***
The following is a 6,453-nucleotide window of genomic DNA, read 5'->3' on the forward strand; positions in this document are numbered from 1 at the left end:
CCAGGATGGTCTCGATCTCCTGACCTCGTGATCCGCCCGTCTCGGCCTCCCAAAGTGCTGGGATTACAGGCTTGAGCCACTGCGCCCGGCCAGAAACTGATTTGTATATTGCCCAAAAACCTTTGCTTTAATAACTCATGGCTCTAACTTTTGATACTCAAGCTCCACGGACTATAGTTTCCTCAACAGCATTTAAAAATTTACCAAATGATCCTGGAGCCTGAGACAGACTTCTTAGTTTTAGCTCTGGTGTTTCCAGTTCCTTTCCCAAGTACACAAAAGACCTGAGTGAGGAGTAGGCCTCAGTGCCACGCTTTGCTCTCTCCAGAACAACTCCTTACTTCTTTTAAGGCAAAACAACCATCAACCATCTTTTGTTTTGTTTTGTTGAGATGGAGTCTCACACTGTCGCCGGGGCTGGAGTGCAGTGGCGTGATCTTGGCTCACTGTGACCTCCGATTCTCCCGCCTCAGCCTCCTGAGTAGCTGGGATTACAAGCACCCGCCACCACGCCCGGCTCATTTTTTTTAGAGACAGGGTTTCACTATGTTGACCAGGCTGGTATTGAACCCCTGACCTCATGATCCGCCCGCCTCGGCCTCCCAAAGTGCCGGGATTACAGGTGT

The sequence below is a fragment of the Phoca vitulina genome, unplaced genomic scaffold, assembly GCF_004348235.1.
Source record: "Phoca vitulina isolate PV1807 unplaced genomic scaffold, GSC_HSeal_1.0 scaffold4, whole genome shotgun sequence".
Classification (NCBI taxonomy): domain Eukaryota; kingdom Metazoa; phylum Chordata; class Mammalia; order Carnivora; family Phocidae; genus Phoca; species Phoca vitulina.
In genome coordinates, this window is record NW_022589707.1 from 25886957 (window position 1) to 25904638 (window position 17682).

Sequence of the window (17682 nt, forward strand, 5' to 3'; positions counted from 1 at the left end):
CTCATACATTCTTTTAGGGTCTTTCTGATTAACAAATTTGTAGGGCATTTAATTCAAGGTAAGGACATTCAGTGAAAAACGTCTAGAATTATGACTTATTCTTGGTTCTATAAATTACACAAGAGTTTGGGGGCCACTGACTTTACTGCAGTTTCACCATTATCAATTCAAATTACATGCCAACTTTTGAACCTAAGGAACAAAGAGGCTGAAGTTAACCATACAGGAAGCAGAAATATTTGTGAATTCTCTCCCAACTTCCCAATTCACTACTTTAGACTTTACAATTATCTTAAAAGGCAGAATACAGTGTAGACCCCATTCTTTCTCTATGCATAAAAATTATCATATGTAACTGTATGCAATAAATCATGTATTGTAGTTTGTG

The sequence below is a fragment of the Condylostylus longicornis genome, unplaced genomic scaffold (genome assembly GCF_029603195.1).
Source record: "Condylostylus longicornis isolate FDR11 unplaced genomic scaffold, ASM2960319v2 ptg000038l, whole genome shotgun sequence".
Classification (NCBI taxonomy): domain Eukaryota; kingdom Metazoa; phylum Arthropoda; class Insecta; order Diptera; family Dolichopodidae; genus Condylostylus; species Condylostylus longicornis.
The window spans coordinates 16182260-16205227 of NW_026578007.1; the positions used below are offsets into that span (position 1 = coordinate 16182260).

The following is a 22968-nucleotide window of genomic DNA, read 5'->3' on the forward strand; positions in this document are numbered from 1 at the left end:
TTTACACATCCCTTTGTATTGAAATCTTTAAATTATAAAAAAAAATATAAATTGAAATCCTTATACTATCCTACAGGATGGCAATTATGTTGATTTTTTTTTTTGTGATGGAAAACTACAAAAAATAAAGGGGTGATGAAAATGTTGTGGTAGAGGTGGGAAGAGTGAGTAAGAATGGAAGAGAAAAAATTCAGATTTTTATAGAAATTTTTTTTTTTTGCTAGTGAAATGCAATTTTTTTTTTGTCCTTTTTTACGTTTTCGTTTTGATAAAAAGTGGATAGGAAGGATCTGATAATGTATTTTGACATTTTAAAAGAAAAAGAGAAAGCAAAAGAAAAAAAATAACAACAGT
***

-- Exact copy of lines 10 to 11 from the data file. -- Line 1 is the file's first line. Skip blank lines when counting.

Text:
Source record: "Condylostylus longicornis isolate FDR11 unplaced genomic scaffold, ASM2960319v2 ptg000038l, whole genome shotgun sequence".
Classification (NCBI taxonomy): domain Eukaryota; kingdom Metazoa; phylum Arthropoda; class Insecta; order Diptera; family Dolichopodidae; genus Condylostylus; species Condylostylus longicornis.